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Thread: Herman Melville's Moby Dick

  1. #1
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    Mar 2012

    Herman Melville's Moby Dick

    Hey there everyone, i just finished reading Moby Dick. I found it interesting but very difficult to read, because my native language is not english... I just wanted to ask you, what have you experienced reading Moby Dick...and what are your oppinions about the perspective as a real experience shaper?

  2. #2
    Registered User Prince Smiles's Avatar
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    Mar 2012
    Château d'If
    Firstly, big congratulations on finishing the book!

    I read it a couple of summers back. The book starts off reading like a great adventure yarn and I was wondering what all the fuss was about in terms of the hard going and then the whale terminology sets in and the seas get choppy.

    The first sentence, "Call me Ishmael." is just exquisite, and I was stoked
    for the challenge.

    Ishmael's first meeting with Queequeg in The Spouter Inn is brilliantly written.

    The Pequod sets out and things are all ship shape.

    Then the whaling terminology starts......

    It seems as though Melville had second thoughts about the content of the novel and changed his intitial plans from a pure adventure yarn to an allegory, laden with whale folk lore and biblical references, et cetera.

    My penguin classic edition says that the book can be read as Melville's meditation on America; a elegy to democracy threaten by the spirit of utilitarianism. If you say so...

    I read the book alone and feel it really needs to be read in a group with a marine biologist, (Jacques Cousteau)and a priest in attendance,then discussed, analyzed and pondered.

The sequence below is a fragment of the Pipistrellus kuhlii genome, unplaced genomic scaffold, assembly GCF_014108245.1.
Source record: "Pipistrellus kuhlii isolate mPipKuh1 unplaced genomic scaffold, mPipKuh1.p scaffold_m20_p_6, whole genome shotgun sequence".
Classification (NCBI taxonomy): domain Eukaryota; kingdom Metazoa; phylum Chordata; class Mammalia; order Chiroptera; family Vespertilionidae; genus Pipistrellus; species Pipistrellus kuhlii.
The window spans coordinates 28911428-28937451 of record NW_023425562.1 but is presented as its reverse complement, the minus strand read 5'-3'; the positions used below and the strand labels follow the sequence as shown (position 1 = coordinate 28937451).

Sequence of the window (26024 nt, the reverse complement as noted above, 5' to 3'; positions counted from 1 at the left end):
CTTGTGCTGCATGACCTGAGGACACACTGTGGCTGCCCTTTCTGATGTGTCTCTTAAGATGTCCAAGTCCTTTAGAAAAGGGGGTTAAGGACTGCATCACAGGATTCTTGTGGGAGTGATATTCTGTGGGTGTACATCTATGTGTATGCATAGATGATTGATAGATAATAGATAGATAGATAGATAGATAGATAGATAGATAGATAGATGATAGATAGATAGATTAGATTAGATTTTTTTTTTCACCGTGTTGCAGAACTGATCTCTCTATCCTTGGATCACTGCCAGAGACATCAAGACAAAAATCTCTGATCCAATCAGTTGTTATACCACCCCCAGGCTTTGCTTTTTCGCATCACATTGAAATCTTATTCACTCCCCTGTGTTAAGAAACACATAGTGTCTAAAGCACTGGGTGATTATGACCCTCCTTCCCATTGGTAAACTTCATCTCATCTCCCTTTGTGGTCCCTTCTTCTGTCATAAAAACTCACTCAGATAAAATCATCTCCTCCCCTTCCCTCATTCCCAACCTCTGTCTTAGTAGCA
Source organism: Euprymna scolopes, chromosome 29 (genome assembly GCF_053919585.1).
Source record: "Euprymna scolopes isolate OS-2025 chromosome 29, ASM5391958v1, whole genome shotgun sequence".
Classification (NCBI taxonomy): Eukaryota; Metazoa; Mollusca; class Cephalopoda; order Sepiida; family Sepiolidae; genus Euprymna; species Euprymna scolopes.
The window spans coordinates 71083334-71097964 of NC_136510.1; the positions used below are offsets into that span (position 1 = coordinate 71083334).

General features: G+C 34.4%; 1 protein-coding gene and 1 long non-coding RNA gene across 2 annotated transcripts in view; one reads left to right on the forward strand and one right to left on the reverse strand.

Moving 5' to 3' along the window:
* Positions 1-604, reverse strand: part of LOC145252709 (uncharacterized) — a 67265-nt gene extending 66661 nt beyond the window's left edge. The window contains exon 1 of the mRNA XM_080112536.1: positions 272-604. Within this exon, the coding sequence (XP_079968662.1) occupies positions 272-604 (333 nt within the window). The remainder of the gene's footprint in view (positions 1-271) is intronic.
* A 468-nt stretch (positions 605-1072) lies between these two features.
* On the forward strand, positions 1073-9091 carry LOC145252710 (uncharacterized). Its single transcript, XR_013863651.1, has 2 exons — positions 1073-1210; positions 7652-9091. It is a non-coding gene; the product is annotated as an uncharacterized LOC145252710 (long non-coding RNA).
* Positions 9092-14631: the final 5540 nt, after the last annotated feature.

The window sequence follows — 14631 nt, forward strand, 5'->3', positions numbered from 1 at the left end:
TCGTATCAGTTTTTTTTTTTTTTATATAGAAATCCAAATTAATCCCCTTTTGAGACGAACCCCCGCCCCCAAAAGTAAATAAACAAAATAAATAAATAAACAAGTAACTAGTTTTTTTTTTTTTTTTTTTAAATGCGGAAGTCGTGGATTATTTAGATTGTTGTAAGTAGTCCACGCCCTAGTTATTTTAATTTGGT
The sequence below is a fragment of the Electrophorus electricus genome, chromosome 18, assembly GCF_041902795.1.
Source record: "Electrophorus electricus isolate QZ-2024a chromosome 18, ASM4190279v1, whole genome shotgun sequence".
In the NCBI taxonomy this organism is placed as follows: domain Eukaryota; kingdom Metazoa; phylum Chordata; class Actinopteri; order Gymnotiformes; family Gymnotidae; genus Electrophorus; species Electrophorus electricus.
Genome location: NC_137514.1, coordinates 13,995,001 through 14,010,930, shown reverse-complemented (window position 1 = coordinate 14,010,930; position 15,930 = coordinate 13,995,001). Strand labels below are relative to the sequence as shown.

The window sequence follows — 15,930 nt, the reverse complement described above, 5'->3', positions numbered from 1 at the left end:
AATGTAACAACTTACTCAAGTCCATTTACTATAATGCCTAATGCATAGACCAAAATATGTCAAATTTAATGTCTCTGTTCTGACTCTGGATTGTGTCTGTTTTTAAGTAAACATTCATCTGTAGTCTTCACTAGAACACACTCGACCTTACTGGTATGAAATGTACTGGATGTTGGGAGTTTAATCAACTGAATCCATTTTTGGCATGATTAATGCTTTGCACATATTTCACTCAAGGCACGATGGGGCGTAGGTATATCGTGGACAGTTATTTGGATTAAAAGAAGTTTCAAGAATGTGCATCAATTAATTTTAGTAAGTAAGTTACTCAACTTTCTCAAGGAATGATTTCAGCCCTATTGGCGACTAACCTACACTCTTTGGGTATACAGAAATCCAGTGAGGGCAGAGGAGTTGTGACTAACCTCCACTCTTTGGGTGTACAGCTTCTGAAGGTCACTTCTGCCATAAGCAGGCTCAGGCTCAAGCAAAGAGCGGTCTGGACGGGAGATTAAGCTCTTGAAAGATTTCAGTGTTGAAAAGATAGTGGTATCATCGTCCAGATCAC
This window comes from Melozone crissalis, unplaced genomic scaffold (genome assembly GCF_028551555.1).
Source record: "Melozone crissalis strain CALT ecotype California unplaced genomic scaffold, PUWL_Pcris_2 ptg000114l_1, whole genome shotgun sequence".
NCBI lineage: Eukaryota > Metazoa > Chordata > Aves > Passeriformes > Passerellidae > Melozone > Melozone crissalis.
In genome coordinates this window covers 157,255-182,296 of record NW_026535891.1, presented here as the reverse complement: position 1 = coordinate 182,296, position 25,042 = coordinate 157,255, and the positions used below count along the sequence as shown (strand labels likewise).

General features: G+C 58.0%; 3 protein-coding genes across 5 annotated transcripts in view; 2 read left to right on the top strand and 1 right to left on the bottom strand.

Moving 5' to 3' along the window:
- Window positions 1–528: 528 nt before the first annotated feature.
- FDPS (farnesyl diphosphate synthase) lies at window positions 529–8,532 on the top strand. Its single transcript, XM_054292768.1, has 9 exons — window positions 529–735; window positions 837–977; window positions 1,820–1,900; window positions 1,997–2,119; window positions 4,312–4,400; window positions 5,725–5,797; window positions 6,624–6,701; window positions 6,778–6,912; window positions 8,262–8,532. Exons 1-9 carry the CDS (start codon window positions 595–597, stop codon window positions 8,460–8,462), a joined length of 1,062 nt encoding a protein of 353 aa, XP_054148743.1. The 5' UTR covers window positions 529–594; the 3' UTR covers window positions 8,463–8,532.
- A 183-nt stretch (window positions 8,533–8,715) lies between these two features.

Yes, the book is a masterpiece and I am glad I have read it; however I wholeheartedly intend to never read it again, AMEN!
    Last edited by Prince Smiles; 03-20-2012 at 08:40 PM.

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    Oct 2008
    that is a nice summary PS!

  4. #4
    Registered User hellsapoppin's Avatar
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    My penguin classic edition says that the book can be read as Melville's meditation on America; a elegy to democracy threaten by the spirit of utilitarianism. If you say so...

    I agree with that assessment.

    Ishmael = the man, meaning he stands for EveryMan. His experience is mine and is yours as well. Indeed, his life is a microcosm of what the world is all about. "Who ain't a slave?'' he asks. A slave to the insufferable human condition. But at the same time, one who has access to life's solutions to those problems.

    He had been contemplating suicide but thought better of it and decided to venture out to sea. He goes into the Spouter Inn where he (a White man) befriends and forms a brotherhood pact with a Black man. Later he walks the streets where he sees every manner of humanity. As he walks he has a meditation about death. Thence he enters into a church presided over by a highly respected clergyman named Father Mapple. The parishioners respect him so much that they acknowledge he was one of them. However what is lost to the modern audience is the description of this preacher: he was described as having a "swarthy" forehead and "large brown hands". In other words, Father Mapple was a Black man preaching in a White church. Again, this was highly unusual in those days. He then makes a sermon about one's acceptance of divinely ordained fate and calls each of the people there "shipmates" and "brethren" - that all people whether Black or White or Brown were the children of god.